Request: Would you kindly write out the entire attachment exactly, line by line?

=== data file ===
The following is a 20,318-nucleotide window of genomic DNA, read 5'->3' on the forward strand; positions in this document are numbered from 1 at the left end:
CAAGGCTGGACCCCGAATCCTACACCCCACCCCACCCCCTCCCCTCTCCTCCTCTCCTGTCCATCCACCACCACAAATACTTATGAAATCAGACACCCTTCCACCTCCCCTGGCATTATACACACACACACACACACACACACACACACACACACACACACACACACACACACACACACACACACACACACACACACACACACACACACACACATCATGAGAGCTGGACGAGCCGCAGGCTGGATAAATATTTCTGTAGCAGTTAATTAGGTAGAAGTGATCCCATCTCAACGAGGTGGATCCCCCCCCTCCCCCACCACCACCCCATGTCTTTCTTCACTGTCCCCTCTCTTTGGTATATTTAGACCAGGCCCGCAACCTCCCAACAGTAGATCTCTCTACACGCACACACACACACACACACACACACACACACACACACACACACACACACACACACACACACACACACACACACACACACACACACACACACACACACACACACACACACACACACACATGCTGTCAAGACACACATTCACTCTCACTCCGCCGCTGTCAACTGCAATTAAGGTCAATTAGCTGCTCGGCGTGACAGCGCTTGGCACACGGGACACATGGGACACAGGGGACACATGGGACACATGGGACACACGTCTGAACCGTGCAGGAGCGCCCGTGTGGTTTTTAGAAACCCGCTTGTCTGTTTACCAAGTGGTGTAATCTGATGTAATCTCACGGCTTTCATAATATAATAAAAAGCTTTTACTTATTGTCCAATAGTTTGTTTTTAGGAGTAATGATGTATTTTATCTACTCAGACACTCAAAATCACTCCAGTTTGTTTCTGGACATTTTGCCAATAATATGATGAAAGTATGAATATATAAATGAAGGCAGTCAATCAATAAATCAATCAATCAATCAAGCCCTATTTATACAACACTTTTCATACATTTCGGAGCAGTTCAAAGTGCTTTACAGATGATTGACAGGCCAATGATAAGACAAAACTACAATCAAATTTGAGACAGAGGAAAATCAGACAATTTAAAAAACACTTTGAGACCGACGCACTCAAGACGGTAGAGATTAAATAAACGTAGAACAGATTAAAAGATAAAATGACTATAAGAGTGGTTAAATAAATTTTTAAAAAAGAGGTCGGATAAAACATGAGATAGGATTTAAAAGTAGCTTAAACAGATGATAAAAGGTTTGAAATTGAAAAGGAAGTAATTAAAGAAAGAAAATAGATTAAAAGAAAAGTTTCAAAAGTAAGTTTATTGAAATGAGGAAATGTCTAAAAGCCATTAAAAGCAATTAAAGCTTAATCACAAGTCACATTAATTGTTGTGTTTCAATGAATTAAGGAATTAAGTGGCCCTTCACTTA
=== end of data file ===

The following is a 20,318-nucleotide window of genomic DNA, read 5'->3' on the forward strand; positions in this document are numbered from 1 at the left end:
CAAGGCTGGACCCCGAATCCTACACCCCACCCCACCCCCTCCCCTCTCCTCCTCTCCTGTCCATCCACCACCACAAATACTTATGAAATCAGACACCCTTCCACCTCCCCTGGCATTATACACACACACACACACACACACACACACACACACACACACACACACACACACACACACACACACACACACACACACACACACACACACACACACATCATGAGAGCTGGACGAGCCGCAGGCTGGATAAATATTTCTGTAGCAGTTAATTAGGTAGAAGTGATCCCATCTCAACGAGGTGGATCCCCCCCCTCCCCCACCACCACCCCATGTCTTTCTTCACTGTCCCCTCTCTTTGGTATATTTAGACCAGGCCCGCAACCTCCCAACAGTAGATCTCTCTACACGCACACACACACACACACACACACACACACACACACACACACACACACACACACACACACACACACACACACACACACACACACACACACACACACACACACACACACACACACACACATGCTGTCAAGACACACATTCACTCTCACTCCGCCGCTGTCAACTGCAATTAAGGTCAATTAGCTGCTCGGCGTGACAGCGCTTGGCACACGGGACACATGGGACACAGGGGACACATGGGACACATGGGACACACGTCTGAACCGTGCAGGAGCGCCCGTGTGGTTTTTAGAAACCCGCTTGTCTGTTTACCAAGTGGTGTAATCTGATGTAATCTCACGGCTTTCATAATATAATAAAAAGCTTTTACTTATTGTCCAATAGTTTGTTTTTAGGAGTAATGATGTATTTTATCTACTCAGACACTCAAAATCACTCCAGTTTGTTTCTGGACATTTTGCCAATAATATGATGAAAGTATGAATATATAAATGAAGGCAGTCAATCAATAAATCAATCAATCAATCAAGCCCTATTTATACAACACTTTTCATACATTTCGGAGCAGTTCAAAGTGCTTTACAGATGATTGACAGGCCAATGATAAGACAAAACTACAATCAAATTTGAGACAGAGGAAAATCAGACAATTTAAAAAACACTTTGAGACCGACGCACTCAAGACGGTAGAGATTAAATAAACGTAGAACAGATTAAAAGATAAAATGACTATAAGAGTGGTTAAATAAATTTTTAAAAAAGAGGTCGGATAAAACATGAGATAGGATTTAAAAGTAGCTTAAACAGATGATAAAAGGTTTGAAATTGAAAAGGAAGTAATTAAAGAAAGAAAATAGATTAAAAGAAAAGTTTCAAAAGTAAGTTTATTGAAATGAGGAAATGTCTAAAAGCCATTAAAAGCAATTAAAGCTTAATCACAAGTCACATTAATTGTTGTGTTTCAATGAATTAAGGAATTAAGTGGCCCTTCACTTA